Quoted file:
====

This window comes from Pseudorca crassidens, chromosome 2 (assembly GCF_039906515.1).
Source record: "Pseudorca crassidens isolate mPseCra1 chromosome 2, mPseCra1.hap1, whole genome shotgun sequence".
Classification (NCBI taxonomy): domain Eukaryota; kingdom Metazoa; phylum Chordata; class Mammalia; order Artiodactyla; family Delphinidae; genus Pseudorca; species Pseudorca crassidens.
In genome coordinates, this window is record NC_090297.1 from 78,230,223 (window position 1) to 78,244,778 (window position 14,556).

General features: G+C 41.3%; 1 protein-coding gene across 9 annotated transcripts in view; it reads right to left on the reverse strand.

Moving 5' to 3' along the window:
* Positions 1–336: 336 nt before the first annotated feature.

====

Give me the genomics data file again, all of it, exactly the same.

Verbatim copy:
This window comes from Pseudorca crassidens, chromosome 2 (assembly GCF_039906515.1).
Source record: "Pseudorca crassidens isolate mPseCra1 chromosome 2, mPseCra1.hap1, whole genome shotgun sequence".
Classification (NCBI taxonomy): domain Eukaryota; kingdom Metazoa; phylum Chordata; class Mammalia; order Artiodactyla; family Delphinidae; genus Pseudorca; species Pseudorca crassidens.
In genome coordinates, this window is record NC_090297.1 from 78,230,223 (window position 1) to 78,244,778 (window position 14,556).

General features: G+C 41.3%; 1 protein-coding gene across 9 annotated transcripts in view; it reads right to left on the reverse strand.

Moving 5' to 3' along the window:
* Positions 1–336: 336 nt before the first annotated feature.